Ozone exposure affects corneal epithelial fate by promoting mtDNA leakage and cGAS/STING activation

J Hazard Mater. 2023 Dec 12;465:133219. doi: 10.1016/j.jhazmat.2023.133219. Online ahead of print.


Ozone is a common air pollutant associated with various human diseases. The human ocular surface is frequently exposed to ozone in the troposphere, but the mechanisms by which ozone affects the ocular surface health remain unclear. This study aimed to establish a mouse model to investigate the effects of ozone exposure on the ocular surface and the corneal epithelium. The findings revealed that ozone exposure disrupted corneal epithelial homeostasis and differentiation, resulting in corneal squamous metaplasia. Further, ozone exposure induced oxidative damage and cytoplasmic leakage of mitochondrial DNA (mtDNA), thereby activating the cGAS/STING signaling pathway. The activation of the cGAS/STING signaling pathway triggered the activation of downstream NF-κB and TRAF6 signaling pathways, causing corneal inflammation, thereby promoting corneal inflammation and squamous metaplasia. Finally, C-176, a selective STING inhibitor, effectively prevented and treated corneal inflammation and squamous metaplasia caused by ozone exposure. This study revealed the role of mtDNA leakage-mediated cGAS/STING activation in corneal squamous epithelial metaplasia caused by ozone exposure. It also depicted the abnormal expression pattern of corneal epithelial keratin using three-dimensional images, providing new targets and strategies for preventing and treating corneal squamous metaplasia and other ocular surface diseases.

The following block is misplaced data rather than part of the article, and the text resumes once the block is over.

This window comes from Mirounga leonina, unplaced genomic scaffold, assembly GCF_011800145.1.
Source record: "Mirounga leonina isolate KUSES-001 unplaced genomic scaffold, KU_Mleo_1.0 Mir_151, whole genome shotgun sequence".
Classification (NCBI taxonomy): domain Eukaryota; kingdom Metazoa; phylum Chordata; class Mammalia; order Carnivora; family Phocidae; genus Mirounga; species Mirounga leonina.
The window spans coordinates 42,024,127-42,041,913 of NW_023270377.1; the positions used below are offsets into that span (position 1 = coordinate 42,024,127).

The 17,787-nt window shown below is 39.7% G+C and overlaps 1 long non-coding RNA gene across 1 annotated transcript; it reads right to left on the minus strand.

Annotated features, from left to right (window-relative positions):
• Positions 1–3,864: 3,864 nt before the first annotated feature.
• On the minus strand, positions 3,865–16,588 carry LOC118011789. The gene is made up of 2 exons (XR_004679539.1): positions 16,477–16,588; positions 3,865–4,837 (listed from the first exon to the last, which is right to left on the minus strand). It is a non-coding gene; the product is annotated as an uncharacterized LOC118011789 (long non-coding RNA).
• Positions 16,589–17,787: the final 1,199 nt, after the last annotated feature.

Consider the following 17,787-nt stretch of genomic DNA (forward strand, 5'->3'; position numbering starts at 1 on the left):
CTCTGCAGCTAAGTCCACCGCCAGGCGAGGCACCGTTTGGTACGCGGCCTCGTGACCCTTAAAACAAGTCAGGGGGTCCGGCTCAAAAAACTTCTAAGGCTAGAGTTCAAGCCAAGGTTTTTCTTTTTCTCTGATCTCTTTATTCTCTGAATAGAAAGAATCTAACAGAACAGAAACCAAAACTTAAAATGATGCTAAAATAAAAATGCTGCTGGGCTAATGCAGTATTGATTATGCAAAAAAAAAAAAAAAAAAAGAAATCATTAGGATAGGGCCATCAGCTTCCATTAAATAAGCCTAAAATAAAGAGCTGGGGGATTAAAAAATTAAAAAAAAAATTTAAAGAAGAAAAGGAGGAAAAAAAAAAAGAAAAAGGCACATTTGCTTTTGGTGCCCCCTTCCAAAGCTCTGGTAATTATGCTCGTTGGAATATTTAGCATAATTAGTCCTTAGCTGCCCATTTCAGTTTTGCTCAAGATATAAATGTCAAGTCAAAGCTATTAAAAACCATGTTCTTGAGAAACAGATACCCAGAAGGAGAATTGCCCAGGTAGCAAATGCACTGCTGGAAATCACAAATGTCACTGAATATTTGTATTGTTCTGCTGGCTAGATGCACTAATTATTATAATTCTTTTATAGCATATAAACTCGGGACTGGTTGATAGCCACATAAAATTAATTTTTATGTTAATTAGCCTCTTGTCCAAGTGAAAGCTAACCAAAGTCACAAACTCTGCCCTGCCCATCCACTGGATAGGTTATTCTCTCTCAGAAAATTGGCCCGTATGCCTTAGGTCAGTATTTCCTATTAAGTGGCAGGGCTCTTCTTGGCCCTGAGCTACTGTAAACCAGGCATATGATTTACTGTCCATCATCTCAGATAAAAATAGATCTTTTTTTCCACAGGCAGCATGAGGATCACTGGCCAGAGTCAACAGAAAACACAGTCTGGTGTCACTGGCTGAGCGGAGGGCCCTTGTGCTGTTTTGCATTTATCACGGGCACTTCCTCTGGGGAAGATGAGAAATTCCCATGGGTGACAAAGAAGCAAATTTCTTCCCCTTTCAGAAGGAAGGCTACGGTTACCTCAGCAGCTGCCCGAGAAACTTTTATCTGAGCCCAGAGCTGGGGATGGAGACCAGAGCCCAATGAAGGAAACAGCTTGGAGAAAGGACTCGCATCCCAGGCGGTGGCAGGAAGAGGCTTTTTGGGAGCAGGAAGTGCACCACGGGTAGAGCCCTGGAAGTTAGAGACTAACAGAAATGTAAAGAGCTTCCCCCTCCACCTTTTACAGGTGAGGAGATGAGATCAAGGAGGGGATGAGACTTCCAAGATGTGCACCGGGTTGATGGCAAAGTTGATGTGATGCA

PMID:38101018 | DOI:10.1016/j.jhazmat.2023.133219